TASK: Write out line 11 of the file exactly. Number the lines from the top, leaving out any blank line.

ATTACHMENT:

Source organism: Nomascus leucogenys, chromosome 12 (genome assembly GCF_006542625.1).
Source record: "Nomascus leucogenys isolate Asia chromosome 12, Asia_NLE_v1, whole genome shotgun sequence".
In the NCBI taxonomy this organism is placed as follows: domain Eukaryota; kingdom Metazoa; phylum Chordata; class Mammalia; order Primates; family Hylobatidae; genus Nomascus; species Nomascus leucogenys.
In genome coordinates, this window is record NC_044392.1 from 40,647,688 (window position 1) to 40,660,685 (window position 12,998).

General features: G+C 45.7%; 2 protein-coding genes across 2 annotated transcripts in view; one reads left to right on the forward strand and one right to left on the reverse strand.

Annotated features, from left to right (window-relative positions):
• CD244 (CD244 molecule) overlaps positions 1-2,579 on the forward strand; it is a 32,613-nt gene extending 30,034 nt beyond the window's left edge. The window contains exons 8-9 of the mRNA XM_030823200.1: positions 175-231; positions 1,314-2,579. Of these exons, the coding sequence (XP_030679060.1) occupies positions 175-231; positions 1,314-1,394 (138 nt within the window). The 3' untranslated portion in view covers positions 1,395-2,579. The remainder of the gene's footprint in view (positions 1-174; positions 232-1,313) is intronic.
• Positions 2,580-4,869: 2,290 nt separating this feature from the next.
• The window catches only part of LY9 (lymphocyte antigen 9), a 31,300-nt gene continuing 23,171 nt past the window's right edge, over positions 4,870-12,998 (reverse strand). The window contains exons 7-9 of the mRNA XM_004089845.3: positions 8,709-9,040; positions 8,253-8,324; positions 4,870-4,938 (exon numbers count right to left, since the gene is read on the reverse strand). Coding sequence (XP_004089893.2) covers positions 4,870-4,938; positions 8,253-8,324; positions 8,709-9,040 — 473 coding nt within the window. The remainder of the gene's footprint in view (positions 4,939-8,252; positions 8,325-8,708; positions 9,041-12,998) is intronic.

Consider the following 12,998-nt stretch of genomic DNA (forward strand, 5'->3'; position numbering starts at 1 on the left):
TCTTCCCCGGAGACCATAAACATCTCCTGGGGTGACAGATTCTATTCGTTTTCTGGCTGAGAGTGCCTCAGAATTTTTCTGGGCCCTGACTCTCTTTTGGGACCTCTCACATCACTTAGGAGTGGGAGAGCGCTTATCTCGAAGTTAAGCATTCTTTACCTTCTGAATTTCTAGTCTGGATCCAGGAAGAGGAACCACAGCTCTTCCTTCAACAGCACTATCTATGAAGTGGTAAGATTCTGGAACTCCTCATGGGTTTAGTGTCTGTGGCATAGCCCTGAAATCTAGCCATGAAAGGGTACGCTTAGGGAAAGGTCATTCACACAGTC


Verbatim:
TCTTCCCCGGAGACCATAAACATCTCCTGGGGTGACAGATTCTATTCGTTTTCTGGCTGAGAGTGCCTCAGAATTTTTCTGGGCCCTGACTCTCTTTTGGGACCTCTCACATCACTTAGGAGTGGGAGAGCGCTTATCTCGAAGTTAAGCATTCTTTACCTTCTGAATTTCTAGTCTGGATCCAGGAAGAGGAACCACAGCTCTTCCTTCAACAGCACTATCTATGAAGTGGTAAGATTCTGGAACTCCTCATGGGTTTAGTGTCTGTGGCATAGCCCTGAAATCTAGCCATGAAAGGGTACGCTTAGGGAAAGGTCATTCACACAGTC